YOGA: Why India Fails to Win Olympic Medals

Anyone who loves India and wants it to become a great nation has to ask:

Why does the second most populous nation win so few Olympic medals?

Here is how we stand in terms of Olympic medals:

  • China: 1,444.2 million people — 608 medals
  • India: 1,393.4 million people — 28 medals
  • Germany: 83.9 million people — 855 medals
  • UK: 68.2 million people — 883 medals
  • USA: 332.9 million people — 2827 medals

The difference is made by contrasting world views: Is the physical body good or bad? Should the body be cherished and cared for, or is the soul’s entanglement with body the root of human bondage?

Tons of testimonies attest to the undeniable fact that many people have found Yoga helpful for various physical ailments. That has reinforced a postmodern myth that Yoga equals physical fitness.

The historical fact is that in association with a school of philosophy called Samkhya, Yoga taught India that physical body (“Prakrity”) is evil. The soul (“Purusa”) is good. Entanglement with body is the soul’s bondage. Salvation means Isolation (“Kevalyam”) from the body. Yoga began as the practical means of separating the soul (Purusa”) from the body (“Prakriti”). Later it began to be redefined as a discipline to merge finite human self into the infinite SELF — Brahma. That redefinition did not alter the reality that the non-dualistic philosophy of Adwaita also looked down upon the material realm (the body) as Maya (illusion).

That is not meant to deny physical benefits of Yoga. Yogic asanas (postures) were developed by ascetics who did little or no physical work. They spent hours meditating. That resulted in all sorts of physical ailments, not experienced by most people who walked, cycled, swam, rowed boats, drew water from deep wells and hauled it on their heads.

Meditators with physical ailments needed to exercise their muscles. They had the leisure to perfect techniques that have become useful for middle-class people whose normal life no longer gives them physical exercise.

So, . . . while yogic postures were good for the meditators who did not use their muscles as everyone else did. . . those practical benefits failed to create a culture of physical fitness in India because as a philosophy Samkhya-Yoga system cultivated a negative attitude towards the body.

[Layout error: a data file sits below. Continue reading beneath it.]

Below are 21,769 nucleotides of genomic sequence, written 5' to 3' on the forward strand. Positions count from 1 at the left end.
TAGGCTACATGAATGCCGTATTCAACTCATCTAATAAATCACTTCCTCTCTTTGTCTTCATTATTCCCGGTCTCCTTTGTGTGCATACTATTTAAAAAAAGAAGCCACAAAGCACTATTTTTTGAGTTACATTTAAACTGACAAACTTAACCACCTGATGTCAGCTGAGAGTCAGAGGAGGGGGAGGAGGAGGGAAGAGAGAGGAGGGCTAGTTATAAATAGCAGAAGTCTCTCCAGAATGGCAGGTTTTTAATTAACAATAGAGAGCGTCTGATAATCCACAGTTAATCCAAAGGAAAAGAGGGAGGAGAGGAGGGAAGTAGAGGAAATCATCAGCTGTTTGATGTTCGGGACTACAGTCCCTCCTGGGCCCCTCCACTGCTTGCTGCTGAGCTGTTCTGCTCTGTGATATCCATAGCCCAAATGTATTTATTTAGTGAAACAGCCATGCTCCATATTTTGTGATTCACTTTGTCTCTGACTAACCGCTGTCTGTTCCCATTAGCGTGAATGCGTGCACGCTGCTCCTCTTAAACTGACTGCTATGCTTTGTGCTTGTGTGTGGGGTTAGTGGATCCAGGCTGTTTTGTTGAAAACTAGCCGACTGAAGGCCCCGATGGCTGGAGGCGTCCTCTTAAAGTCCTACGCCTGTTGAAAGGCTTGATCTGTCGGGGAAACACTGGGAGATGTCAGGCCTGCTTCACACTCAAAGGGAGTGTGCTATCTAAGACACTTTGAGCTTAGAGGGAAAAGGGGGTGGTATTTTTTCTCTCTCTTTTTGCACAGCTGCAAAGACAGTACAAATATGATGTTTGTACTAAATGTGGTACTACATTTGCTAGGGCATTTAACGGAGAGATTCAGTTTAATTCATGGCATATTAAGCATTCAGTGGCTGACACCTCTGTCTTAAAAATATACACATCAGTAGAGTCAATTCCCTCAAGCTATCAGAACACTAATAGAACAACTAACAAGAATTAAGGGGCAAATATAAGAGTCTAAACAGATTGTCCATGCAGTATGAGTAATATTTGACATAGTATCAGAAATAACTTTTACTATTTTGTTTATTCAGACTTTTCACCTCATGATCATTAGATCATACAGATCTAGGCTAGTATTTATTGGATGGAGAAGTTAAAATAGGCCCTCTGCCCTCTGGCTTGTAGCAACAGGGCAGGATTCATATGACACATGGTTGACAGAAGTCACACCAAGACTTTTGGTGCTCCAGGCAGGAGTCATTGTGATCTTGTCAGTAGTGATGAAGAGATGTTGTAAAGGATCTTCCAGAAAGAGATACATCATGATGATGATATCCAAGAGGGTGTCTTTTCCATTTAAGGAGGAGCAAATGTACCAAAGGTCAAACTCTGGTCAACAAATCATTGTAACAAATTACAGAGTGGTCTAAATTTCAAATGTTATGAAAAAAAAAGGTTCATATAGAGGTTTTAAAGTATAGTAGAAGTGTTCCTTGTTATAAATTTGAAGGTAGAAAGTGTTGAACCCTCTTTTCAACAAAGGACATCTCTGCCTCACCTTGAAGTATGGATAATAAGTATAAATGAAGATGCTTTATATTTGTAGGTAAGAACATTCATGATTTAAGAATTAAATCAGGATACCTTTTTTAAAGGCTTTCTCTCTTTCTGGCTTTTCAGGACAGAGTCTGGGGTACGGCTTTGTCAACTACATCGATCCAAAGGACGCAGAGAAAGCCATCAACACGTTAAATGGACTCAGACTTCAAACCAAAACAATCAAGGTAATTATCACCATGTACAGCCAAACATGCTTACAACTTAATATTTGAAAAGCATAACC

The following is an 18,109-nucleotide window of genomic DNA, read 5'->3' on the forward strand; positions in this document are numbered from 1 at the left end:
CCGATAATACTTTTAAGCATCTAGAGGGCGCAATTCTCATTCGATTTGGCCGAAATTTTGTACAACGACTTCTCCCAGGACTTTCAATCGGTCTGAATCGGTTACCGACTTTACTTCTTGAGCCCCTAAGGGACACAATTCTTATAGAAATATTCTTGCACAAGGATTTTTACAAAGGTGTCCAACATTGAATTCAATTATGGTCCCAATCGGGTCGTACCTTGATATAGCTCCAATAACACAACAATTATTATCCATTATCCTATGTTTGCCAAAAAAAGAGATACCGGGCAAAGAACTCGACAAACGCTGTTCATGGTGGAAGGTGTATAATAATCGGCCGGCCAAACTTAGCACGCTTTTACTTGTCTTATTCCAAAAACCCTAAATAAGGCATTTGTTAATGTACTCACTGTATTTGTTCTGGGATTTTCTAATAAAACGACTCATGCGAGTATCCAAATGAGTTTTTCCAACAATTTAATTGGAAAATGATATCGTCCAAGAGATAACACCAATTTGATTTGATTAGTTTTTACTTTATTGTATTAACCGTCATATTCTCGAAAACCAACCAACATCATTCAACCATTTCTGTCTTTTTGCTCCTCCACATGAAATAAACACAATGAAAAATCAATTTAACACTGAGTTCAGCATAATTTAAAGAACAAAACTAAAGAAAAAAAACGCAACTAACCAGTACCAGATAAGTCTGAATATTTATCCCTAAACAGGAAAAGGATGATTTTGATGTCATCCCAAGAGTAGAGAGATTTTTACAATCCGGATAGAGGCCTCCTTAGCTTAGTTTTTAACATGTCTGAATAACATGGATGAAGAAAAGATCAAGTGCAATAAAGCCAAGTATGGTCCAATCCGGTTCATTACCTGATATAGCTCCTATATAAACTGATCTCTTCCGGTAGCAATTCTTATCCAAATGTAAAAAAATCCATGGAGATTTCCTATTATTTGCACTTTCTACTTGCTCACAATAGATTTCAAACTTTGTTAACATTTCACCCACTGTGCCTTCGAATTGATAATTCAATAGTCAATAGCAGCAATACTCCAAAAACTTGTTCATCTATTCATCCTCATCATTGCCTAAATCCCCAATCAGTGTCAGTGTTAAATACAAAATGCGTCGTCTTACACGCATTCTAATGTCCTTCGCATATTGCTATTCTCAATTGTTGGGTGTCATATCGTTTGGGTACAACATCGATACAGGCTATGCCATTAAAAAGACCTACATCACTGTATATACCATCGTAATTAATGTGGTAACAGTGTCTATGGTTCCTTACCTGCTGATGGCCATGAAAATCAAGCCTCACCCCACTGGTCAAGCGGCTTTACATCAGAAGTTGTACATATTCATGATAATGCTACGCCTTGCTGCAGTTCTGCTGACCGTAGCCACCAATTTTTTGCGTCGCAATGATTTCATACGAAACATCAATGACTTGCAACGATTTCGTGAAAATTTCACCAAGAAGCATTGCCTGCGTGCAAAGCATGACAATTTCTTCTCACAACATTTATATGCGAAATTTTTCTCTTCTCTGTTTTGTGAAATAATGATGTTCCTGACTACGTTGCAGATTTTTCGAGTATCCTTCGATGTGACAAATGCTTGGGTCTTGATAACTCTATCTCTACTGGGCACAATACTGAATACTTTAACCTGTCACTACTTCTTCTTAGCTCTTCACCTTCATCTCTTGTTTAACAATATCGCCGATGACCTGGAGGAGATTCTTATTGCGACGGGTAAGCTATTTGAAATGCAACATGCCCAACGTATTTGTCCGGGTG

In contrast, the Bible taught the West that the Creator had declared the human body to be “very good” (Genesis 1: 31). We were not created for sickness, suffering and death. We were made to live for ever, like our Father in heaven. Sin brought sorrows, sickness and death (Genesis 3). That’s why when the Savior came to save us from our sin and to bless us with abundant life, He healed sick bodies and raised the dead. The Lord Jesus commissioned His disciples to feed the hungry, heal the sick and teach truth to override destructive, enslaving ideas.

If you want to understand the secret of the western culture of physical fitness, please google “Muscular Christianity.” The YMCAs (Young Men’s Christian Associations) brought that theology to India.

To understand how the Bible created modern sports culture in India, please zoom with us on Thursday July 1 at 9 pm (India Standard Time) @

Meeting ID: 899 2918 3268, Passcode: 140150

The speaker will remind us of the missionary who trained the “Flying Sikh” Milkha Singh (below)


Share on facebook
Share on twitter
Share on pinterest
Share on linkedin

David Marshall

Dr. David Marshall is an educator who has taught in America, China, Japan and Taiwan. He has lectured in many countries, and often writes at The Stream.David Marshall returned to Seattle from teaching Chinese students how to do research in January 2020, and was then stranded by Covid.After riots broke out in late spring, he wrote an ebook entitled “Letter to a ‘Racist’ Nation, explaining the Woke movement from the perspectives of culture, education, and religious history, with added background supplied by his 40-year police veteran older brother, Steve Marshall.


Vishal Mangalwadi

Prof. Dr. Vishal Mangalwadi studied philosophy in Indian universities, Hindu Ashrams and L’abri Fellowship in Switzerland. Along with his wife, Ruth, he founded a community to serve the rural poor in central India and organized lower castes as a political force. Several of Vishal’s 21 books have been translated into 16 languages. Six of them have been taught at university level. William Carey International University honored him as a Legum Doctor. From 2014-16, he served as an Honorary Professor of Applied Theology at the Sam Higginbottom University of Agriculture, Technology and Sciences in Allahabad (UP) India. Vishal and Ruth have two daughters and six grandchildren.